Tesla has accused the California Department of Fair Employment and Housing (DFEH) of not conducting a proper investigation before suing Tesla for racial bias at its assembly plant, according to a petition filed Wednesday with California’s Office of Administrative Law (OAL).
The DFEH filed a lawsuit against Tesla in February for alleged racial discrimination and harassment of workers at the company’s Fremont factory. Tesla had tried to adjourn the lawsuit to settle claims out of court, which the automaker said should have been an option before the DFEH resorted to a lawsuit.
On Wednesday, a California Superior Court judge Evelio Grillo said it would be inappropriate to stay the lawsuit, according to Reuters. (The news agency was also the first to report on Tesla’s petition to the OAL a day before it was officially filed.) However, according to the courts, Grillo agreed to hold a hearing on Aug. 23 for a demurrer motion or motion. fired, based on the questionable practices of the DFEH.
The carmaker accuses DFEH — in its response to Grillo’s decision not to grant the motion to stay the case and in the petition filed with OAL — of adopting “underground regulations” that do not take into account the requirements it must do before filing lawsuits against employers, such as giving the employer notice of an investigation and helping to mediate disputes before going to court.
Tesla may have better luck in August, as California’s Fair Employment and Housing Act backs up some if not all of the automaker’s claims about how DFEH should have behaved. However, sources familiar with the law told Vidak For Congress that the OAL petition is unlikely to have any effect on Tesla’s case, primarily because it should have been filed before the case began.
The OAL petition, therefore, appears to be a move by Tesla to temper the agency’s authority by urging additional steps to be taken before employers like Tesla are sued.
Specifically, Tesla says that the DFEH did not inform the automaker of the “particulars” of its investigations before starting those investigations, and has not provided information to support its findings against Tesla. The automaker also appears to disagree that the lawsuit was filed without first engaging in “good faith mediation and mediation”, and that the lawsuit was filed over claims “that have not been previously investigated and/or employers were not informed in advance.” -suit message.”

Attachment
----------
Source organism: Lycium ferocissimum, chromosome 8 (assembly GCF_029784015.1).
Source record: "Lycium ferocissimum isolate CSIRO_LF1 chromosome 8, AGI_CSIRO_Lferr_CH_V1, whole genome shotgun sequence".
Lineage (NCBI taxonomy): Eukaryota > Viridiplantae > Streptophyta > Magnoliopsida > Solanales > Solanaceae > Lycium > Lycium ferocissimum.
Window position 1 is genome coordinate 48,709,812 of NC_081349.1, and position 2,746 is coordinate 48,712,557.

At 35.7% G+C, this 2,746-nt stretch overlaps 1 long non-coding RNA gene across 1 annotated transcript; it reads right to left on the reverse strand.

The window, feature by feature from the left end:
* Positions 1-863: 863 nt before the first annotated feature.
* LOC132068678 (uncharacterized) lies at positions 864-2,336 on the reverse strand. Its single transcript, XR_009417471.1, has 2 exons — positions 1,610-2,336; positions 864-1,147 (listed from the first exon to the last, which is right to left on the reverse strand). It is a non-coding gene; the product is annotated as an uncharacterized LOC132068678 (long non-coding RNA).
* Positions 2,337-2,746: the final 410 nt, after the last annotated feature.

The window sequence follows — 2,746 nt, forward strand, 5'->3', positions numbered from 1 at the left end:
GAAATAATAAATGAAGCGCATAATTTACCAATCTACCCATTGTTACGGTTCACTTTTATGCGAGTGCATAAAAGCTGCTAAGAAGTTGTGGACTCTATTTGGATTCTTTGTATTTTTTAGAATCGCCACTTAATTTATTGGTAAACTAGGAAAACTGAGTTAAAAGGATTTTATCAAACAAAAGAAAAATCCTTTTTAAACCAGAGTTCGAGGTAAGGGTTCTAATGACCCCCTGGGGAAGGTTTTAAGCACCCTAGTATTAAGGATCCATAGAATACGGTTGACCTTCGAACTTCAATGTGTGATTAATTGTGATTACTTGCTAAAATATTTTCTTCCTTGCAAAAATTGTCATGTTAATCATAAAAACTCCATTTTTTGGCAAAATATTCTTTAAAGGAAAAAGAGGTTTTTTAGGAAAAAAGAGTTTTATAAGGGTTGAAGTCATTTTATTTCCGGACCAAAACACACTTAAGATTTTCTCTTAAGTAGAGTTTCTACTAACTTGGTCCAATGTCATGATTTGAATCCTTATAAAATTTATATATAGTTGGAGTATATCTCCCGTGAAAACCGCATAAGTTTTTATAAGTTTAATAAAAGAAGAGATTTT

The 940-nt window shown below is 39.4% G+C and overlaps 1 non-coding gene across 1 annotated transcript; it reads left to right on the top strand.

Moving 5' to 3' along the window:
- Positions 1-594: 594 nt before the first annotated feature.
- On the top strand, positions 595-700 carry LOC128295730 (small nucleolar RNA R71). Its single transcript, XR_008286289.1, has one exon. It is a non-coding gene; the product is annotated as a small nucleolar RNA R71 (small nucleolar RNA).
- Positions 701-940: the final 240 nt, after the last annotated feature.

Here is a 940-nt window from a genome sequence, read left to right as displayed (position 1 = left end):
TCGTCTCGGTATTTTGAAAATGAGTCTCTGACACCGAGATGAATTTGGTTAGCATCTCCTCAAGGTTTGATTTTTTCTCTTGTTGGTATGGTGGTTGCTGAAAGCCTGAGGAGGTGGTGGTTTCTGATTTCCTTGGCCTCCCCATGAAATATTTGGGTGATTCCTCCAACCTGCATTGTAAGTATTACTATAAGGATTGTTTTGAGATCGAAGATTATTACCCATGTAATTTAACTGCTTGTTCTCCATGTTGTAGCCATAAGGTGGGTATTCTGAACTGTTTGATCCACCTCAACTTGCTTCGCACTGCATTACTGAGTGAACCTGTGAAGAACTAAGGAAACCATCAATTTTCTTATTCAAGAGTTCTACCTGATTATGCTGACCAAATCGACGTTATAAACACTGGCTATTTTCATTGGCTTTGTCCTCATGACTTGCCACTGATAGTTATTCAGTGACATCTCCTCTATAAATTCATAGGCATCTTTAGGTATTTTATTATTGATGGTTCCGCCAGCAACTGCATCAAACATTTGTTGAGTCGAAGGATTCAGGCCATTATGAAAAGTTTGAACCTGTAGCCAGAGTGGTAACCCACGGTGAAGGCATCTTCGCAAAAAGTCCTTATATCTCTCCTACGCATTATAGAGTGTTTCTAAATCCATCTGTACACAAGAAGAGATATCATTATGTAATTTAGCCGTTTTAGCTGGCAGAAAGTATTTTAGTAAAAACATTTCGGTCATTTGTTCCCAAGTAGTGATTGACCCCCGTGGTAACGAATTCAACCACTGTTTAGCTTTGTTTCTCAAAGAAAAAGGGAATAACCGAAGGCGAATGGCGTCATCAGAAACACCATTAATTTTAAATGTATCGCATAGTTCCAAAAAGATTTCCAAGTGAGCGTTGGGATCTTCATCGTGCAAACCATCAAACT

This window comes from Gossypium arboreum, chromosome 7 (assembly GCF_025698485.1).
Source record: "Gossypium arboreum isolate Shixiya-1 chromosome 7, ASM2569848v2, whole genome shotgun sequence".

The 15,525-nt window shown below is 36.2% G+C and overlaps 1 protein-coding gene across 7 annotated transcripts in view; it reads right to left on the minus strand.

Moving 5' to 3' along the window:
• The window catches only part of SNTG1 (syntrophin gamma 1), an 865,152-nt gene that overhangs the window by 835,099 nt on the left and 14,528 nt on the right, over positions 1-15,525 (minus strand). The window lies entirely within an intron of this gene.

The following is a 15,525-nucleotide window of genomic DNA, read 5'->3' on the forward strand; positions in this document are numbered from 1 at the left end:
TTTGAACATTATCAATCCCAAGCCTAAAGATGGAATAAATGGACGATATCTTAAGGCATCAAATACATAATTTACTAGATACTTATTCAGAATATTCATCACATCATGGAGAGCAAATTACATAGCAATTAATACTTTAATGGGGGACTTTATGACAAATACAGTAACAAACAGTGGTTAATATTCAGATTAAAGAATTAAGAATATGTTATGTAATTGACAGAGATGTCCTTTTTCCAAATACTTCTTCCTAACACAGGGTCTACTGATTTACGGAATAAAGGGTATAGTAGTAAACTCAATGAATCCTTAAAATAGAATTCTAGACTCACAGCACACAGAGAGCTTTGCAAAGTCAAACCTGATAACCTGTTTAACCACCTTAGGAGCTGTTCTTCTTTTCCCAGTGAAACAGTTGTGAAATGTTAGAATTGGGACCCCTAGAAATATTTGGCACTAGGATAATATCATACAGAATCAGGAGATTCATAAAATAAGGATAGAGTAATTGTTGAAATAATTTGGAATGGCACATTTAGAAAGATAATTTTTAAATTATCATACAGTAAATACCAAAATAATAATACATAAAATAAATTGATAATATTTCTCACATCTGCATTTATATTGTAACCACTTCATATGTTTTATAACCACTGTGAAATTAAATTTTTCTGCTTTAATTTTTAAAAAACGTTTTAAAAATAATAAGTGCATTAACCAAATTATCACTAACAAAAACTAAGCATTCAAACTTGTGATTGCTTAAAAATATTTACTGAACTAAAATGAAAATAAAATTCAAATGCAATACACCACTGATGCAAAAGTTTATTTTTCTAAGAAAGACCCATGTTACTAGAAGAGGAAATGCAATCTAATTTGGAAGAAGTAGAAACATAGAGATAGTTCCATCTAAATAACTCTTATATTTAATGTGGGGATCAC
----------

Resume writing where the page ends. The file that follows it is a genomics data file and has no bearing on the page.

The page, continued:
The law seems to state that the DFEH is required to promptly investigate claims of bias, but not that they must necessarily notify the employer of an investigation. However, the language of the law does say that the DFEH must “immediately seek to eliminate the illegal labor practice complained of through conferences, mediation and persuasion,” and that before any civil suit is instituted, “the Department shall require all parties that they participate in mandatory dispute resolution in the internal dispute resolution department at no cost to the parties in an effort to resolve the dispute without trial.”
The DFEH could not be reached for comment in time.
The OAL has 60 days to accept or reject a petition based on certain criteria. But again, it’s unclear whether accepting this petition will help Tesla’s case with this particular case, as it’s already underway. The OAL did not respond in time for comment.
The DFEH lawsuit against Tesla is one of several pending California courts accusing the automaker of tolerating discrimination and sexual harassment at its factories.
A California judge this week moved closer to settling a case with former Tesla elevator operator Owen Diaz, who claimed he was subject to rampant racial discrimination and harassment during the nine months he worked at the Fremont factory. On Tuesday, U.S. District Judge William Orrick in San Francisco told Diaz he had two weeks to accept Tesla’s $15 million payout, which is a long way from the $137 million a jury previously awarded Diaz.